FINRA Arbitration, Broker Fraud, Unsuitable Investments, North Carolina Securities Act
Types of Securities Claims
There are numerous types of Securities Claims that we can bring on behalf of our clients. Some of the usual claims include:
We have found that the most common securities claim occurs when a client buys a recommended investment that is unsuitable. For example, the recommended investment may be too risky for the client’s age and other income. Or the investment may be highly speculative when the client needs all his investment income to pay for his daily needs. Or the investment may be too high a percentage of his total investments. It seems a common thread to an unsuitability claim is that the client could not afford to lose any value in the investment, and the broker knew it.
But whether the recommended investment is unsuitable depends on all the circumstances of the investment and the individual client. Clearly an investment may be unsuitable for one client and suitable for another.
Another common securities claim occurs when a broker does not fully explain the risks and benefits of a recommended investment, or misrepresents the facts of the investment, or does not tell the client important information about the investment. The broker is required to give the client all material information about the investment so that the client can make a reasoned decision to buy the recommended investment. The broker is required also to disclose “all material information necessary to make the representations made not misleading.”
For example, the investment may be fraudulent if the broker does not tell the client that the underlying financial documents of the investment are false. Or the broker does not tell the client that the underlying value of the investment is based on an improper appraisal. Or the broker does not tell the client that the investment’s business operation is failing. But he recommends the investment nevertheless. Or the broker tells the client something about the investment that is untrue.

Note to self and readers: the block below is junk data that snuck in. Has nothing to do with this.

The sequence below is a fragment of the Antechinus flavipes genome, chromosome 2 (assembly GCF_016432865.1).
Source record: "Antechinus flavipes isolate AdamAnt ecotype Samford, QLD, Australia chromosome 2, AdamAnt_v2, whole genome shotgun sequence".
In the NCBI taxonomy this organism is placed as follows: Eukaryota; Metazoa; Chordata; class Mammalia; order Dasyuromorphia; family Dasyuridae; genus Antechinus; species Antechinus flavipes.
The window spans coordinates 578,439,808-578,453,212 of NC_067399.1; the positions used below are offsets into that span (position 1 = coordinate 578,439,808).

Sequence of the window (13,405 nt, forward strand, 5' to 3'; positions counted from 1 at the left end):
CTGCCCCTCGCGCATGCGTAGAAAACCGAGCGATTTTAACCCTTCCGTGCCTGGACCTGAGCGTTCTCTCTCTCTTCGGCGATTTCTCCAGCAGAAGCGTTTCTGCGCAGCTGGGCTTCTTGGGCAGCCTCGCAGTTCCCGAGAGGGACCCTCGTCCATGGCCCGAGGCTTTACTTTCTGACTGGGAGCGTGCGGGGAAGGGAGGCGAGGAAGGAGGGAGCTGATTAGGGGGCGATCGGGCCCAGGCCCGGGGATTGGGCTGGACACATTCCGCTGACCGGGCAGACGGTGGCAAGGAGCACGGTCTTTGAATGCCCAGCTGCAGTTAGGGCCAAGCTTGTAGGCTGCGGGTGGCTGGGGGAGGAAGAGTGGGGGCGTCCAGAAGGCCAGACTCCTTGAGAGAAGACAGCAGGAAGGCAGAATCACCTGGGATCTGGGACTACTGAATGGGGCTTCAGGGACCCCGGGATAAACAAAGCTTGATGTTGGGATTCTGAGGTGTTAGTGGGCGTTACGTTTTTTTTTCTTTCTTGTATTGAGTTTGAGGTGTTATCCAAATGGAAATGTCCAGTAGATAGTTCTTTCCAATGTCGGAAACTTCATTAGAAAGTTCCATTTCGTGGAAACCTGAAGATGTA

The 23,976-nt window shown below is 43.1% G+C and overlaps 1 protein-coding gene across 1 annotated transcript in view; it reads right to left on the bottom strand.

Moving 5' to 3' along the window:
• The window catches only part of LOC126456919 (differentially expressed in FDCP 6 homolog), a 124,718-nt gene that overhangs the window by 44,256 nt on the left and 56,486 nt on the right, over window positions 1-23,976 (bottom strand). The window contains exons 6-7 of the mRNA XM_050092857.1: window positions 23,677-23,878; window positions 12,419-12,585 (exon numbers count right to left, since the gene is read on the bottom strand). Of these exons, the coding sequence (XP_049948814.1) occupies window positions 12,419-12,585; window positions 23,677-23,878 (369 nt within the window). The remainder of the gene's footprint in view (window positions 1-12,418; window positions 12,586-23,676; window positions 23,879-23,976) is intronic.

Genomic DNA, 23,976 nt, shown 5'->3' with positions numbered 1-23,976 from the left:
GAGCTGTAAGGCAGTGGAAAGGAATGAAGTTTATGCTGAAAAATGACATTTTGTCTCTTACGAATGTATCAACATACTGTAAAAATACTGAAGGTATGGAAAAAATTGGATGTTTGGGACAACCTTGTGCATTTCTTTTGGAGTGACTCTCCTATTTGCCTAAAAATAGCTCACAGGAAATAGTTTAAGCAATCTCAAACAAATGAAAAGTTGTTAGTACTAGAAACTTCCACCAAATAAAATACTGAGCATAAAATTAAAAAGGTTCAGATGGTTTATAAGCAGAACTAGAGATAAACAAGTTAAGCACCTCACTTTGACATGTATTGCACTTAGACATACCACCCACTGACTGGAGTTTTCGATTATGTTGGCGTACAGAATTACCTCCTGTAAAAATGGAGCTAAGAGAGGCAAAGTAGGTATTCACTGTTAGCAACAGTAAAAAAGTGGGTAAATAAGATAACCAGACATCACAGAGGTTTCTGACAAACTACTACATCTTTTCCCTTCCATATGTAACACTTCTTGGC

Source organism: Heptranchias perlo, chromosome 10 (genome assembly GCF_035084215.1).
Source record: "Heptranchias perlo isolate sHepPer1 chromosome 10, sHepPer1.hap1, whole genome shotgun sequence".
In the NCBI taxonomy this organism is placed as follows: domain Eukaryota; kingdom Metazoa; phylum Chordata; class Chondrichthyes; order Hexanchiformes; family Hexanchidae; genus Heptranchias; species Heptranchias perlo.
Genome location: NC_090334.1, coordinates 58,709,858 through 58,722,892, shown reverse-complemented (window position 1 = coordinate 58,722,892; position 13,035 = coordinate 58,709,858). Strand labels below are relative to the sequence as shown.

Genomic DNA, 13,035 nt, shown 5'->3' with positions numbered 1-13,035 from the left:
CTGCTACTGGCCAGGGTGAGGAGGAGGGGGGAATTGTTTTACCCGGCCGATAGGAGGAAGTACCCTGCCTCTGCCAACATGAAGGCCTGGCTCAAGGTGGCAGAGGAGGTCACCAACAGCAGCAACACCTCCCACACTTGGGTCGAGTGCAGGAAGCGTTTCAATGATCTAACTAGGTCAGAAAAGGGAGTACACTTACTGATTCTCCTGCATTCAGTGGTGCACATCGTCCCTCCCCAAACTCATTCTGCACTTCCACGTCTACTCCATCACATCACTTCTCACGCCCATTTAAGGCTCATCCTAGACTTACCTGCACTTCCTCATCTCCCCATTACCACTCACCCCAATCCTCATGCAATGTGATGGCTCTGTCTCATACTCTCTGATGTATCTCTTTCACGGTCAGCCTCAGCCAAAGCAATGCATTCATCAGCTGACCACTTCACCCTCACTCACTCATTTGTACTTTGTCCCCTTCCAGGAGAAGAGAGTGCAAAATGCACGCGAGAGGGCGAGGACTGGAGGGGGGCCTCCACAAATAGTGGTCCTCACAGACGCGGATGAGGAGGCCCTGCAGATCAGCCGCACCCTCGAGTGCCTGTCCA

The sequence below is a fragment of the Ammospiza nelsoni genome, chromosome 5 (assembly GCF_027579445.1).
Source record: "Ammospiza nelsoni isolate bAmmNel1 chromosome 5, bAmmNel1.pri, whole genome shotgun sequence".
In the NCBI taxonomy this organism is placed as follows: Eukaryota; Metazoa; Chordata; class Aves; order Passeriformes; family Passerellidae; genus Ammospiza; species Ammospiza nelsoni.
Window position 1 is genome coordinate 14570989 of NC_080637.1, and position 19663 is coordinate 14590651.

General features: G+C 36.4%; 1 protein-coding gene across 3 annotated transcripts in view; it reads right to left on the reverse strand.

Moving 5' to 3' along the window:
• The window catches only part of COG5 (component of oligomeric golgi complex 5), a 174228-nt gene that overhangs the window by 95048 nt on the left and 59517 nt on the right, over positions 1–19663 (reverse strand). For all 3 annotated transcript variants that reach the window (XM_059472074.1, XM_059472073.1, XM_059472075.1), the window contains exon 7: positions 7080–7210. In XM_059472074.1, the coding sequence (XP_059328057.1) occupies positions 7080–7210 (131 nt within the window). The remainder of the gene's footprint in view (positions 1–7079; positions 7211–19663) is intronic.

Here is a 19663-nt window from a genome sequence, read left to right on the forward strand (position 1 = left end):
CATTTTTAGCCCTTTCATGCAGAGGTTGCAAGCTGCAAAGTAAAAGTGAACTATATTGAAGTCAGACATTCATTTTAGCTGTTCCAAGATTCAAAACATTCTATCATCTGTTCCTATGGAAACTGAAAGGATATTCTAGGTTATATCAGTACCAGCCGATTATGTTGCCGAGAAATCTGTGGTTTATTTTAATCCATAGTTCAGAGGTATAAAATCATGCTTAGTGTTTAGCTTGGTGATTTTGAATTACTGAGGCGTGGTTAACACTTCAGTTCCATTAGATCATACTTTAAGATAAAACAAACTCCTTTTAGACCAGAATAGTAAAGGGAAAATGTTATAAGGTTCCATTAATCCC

In essence, a claim can be made if the client would not have bought the investment had he known of the true facts of the investment or had he known of all the facts of the investment.
Other Bad Investment Advice
A general common securities claim occurs when the broker fails to reasonably investigate an investment before he makes his recommendation. Or when a broker improperly over sells and buys in his client’s account, also known as churning, and thus creates fees for himself to the detriment of his client. When these types of things happen, the investments usually turn out to be unsuitable or otherwise improper. Whether the broker is negligent or intentionally misleading or deceptive when he or she fails to properly consider his or her recommendation is ultimately based on the facts of the investment and of the goals and the profile or each client.
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